Where Alicent prioritizes duty above all else, her friend and rival prioritize loyalty. Where Rhaenyra believes in progress, Alicent believes in maintaining peace through the status quo. To both of them, Princess Rhaenys represents a beautiful "what-if" — a woman who could and should have been put on the Iron Throne but whose birthright was rejected by an oppressive society.

When Alicent invites Rhaenys to join her in the fight against Rhaenyra, she rejects her. "You desire not to be free, but to build a window in the wall of your prison," Rhaenys says in one of the best lines of "House of the Dragon." For all her flaws, Rhaenyra dares to dream of a better world, which is why Rhaenys chooses to ally herself, her dragons, and her fleet to Rhaenyra's cause.

The Song of Ice and Fire

Aegon the Conqueror's dream, referred to by Viserys I as the Song of Ice and Fire, looms large over everything that happens in "House of the Dragon" Season 1. It's the thing that makes Viserys believe that his reign might yet be legendary — the idea that he alone is preserving protection for the realm. He clearly believes in Aegon's prophecy, and he makes Rhaenyra believe it too. When she's crowned as Queen, the conviction that only a Targaryen can defend the realm from darkness is still at the forefront of her mind.

Given what happens in "Game of Thrones" Season 8, this is a curious thing to focus on. The prophecy of the "prince that was promised" is thought to be fulfilled by Daenerys Targaryen and Jon Snow, but neither of them is the one to actually kill the Night King and end the White Walkers' rampage. That honor falls to Arya Stark. With this in mind, it's hard to see Rhaenyra's belief in the prophecy as anything other than misguided. Yet, it's a good enough reason for her to prepare for war, even before the death of her son.

Though Aegon II is indeed a Targaryen, he represents a new line spawned by the Hightowers. All the old Valyrian blood — Rhaenyra, Daemon, Rhaenys, and Corlys — is allied against him. Perhaps that means they also have the power of fate on their side.

What is the duty of a Queen?

"As Queen, what is my true duty to the realm?" Rhaenyra asks her council on Dragonstone in the "House of the Dragon" Season 1 finale. "When dragons flew to war, everything burned. I do not wish to rule over a kingdom of ash and bone." She says these things in counter to her uncle-husband Daemon's warmongering. Ever the thoughtful and strategic leader, Rhaenyra clearly takes the safety and well-being of Westeros seriously. So the question remains — what is her duty as queen?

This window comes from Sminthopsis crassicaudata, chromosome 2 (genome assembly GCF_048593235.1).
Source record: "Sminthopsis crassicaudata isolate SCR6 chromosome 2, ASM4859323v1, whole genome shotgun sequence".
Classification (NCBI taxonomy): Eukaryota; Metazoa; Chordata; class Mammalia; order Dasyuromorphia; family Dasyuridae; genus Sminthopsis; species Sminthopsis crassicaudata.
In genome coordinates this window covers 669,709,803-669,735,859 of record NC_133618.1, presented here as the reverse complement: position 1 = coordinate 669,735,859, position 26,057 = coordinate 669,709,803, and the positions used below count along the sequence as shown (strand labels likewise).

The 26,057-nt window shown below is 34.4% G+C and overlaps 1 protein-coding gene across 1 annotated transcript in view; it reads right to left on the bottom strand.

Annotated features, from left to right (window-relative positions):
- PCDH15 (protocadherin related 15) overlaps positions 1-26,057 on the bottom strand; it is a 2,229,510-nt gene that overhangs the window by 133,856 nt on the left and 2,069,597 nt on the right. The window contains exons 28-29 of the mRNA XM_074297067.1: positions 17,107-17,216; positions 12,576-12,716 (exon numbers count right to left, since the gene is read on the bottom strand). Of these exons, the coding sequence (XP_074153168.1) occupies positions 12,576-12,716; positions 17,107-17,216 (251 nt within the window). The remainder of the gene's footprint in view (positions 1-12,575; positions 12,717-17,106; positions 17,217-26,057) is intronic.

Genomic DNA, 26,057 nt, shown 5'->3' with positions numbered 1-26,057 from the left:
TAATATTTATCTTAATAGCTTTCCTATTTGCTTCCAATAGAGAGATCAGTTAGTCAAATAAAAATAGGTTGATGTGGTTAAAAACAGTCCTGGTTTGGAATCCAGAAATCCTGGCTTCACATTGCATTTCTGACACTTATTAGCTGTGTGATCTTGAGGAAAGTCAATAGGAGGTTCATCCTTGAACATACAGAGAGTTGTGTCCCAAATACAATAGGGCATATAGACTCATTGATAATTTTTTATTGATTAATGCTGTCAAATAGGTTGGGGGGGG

Is it to ensure the least possible bloodshed? If so, then bending the knee to Aegon II might be the best course of action. Doing so would prevent war and certainly save the lives of countless civilians and foot soldiers. However, one must also consider Aegon himself — a cruel young man with no sense of decency or honor to speak of. Then there's the fact that only Rhaenyra fully understands the Song of Ice and Fire, which compels her to maintain her claim to the Iron Throne.

What is the duty of a queen? For Alicent Hightower, it's maintaining a peaceful status quo while protecting your family at all costs. Rhaenyra seems to have a more holistic view of things, but that's before her son Lucerys is killed by Aemond and Vhagar. Perhaps now, her duty as a mother and a warrior may supersede her distaste for violence. Her world is full of power-hungry schemers and corrupt aristocrats, but we've yet to see exactly what kind of queen she will be.

Where to from here?

All in all, "House of the Dragon" Season 1 leaves a lot of loose ends blowing in the wind. In retrospect, the whole saga feels like a setup for the real story — the Dance of the Dragons itself — which will begin in Season 2. HBO officially ordered Season 2 early on in Season 1's run, so there's no doubt that it's coming. However, according to series co-creator Ryan Condal, filming for Season 2 won't begin until 2023 (per Variety).

That means that fans may have a while to wait for the next chapter in Rhaenyra's story. A premiere before 2024 seems unlikely, given the massive undertaking of producing the show, but it will return eventually. When it does, we may see some new faces, including ancestors of "Game of Thrones" favorites like Cregan Stark and Jeyne Arryn. There are also sure to be plenty of dragon-on-dragon battles as the conflict heats up, and unfortunately a lot more incest as well. There are several engagements currently in the works, and yup, most of them are between relatives. Yikes.

If the show stays true to what happens in the book, then viewers will definitely get some epic showdowns in Season 2 and beyond. There are a lot of small details in "House of the Dragon" Season 1 that could become major storylines in the future, and it should be exciting to see how it all plays out.